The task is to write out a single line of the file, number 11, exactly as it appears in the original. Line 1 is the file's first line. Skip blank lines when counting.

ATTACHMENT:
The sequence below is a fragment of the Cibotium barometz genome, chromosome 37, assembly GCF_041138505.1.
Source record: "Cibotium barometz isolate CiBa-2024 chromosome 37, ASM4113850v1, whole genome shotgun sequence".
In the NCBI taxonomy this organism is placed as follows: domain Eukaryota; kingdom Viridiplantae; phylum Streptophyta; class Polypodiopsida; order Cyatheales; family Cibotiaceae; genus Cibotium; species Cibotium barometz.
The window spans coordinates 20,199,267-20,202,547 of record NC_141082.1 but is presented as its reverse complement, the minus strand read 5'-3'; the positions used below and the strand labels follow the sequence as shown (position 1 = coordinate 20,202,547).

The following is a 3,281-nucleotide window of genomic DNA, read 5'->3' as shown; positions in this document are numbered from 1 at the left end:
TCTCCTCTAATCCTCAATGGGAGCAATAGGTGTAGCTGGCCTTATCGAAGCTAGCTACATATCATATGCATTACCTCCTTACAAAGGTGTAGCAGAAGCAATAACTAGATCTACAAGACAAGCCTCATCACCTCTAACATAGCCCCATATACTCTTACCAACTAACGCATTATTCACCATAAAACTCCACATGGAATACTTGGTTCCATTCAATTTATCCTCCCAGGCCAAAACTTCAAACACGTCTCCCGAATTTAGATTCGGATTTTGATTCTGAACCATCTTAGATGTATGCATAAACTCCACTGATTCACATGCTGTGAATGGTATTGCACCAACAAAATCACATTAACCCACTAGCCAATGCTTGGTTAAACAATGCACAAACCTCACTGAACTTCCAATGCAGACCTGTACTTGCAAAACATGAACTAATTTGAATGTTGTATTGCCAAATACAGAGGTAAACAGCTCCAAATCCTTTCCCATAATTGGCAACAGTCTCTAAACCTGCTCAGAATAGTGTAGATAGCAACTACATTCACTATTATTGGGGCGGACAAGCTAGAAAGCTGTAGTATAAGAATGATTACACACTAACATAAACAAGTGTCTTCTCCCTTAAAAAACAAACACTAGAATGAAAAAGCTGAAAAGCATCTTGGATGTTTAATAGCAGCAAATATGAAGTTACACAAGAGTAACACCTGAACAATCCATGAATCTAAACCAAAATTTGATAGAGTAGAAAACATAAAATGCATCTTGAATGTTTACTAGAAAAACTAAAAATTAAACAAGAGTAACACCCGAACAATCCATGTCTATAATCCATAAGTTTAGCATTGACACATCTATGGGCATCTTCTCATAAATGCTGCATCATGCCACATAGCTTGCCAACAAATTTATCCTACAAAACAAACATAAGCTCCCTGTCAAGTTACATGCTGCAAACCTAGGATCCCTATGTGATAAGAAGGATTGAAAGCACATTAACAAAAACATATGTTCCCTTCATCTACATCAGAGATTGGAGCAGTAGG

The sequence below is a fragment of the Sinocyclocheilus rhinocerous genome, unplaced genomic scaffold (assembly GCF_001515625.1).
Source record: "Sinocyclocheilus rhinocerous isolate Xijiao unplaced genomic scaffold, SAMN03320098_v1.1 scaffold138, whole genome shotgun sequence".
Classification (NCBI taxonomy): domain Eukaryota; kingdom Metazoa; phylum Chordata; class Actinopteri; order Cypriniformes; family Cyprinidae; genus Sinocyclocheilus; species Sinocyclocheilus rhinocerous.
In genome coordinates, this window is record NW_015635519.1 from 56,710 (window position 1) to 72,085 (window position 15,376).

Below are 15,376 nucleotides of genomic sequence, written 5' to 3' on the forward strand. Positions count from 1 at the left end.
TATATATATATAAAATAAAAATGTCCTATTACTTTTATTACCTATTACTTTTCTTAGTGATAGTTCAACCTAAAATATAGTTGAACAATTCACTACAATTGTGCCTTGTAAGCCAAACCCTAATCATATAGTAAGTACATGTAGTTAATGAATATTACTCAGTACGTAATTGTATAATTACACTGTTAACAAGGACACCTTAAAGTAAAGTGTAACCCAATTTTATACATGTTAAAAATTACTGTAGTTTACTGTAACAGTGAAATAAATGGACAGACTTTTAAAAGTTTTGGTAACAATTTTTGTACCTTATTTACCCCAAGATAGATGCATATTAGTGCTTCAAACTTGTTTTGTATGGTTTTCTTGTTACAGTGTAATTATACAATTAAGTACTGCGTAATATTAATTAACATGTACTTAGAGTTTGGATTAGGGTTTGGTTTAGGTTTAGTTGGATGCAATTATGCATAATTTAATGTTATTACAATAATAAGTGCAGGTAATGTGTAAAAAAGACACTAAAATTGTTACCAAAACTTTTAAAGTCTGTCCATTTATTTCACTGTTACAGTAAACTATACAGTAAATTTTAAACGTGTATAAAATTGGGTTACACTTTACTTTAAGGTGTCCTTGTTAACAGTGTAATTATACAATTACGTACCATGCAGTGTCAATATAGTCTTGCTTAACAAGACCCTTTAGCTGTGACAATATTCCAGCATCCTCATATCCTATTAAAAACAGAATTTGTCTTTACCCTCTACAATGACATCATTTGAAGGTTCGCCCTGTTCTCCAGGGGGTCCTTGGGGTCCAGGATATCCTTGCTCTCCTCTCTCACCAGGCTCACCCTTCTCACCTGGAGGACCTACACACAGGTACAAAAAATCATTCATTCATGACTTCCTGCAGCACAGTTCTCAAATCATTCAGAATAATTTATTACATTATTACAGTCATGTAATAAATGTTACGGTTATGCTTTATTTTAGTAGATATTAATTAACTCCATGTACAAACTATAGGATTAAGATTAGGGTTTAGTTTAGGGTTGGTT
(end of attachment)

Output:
Below are 15,376 nucleotides of genomic sequence, written 5' to 3' on the forward strand. Positions count from 1 at the left end.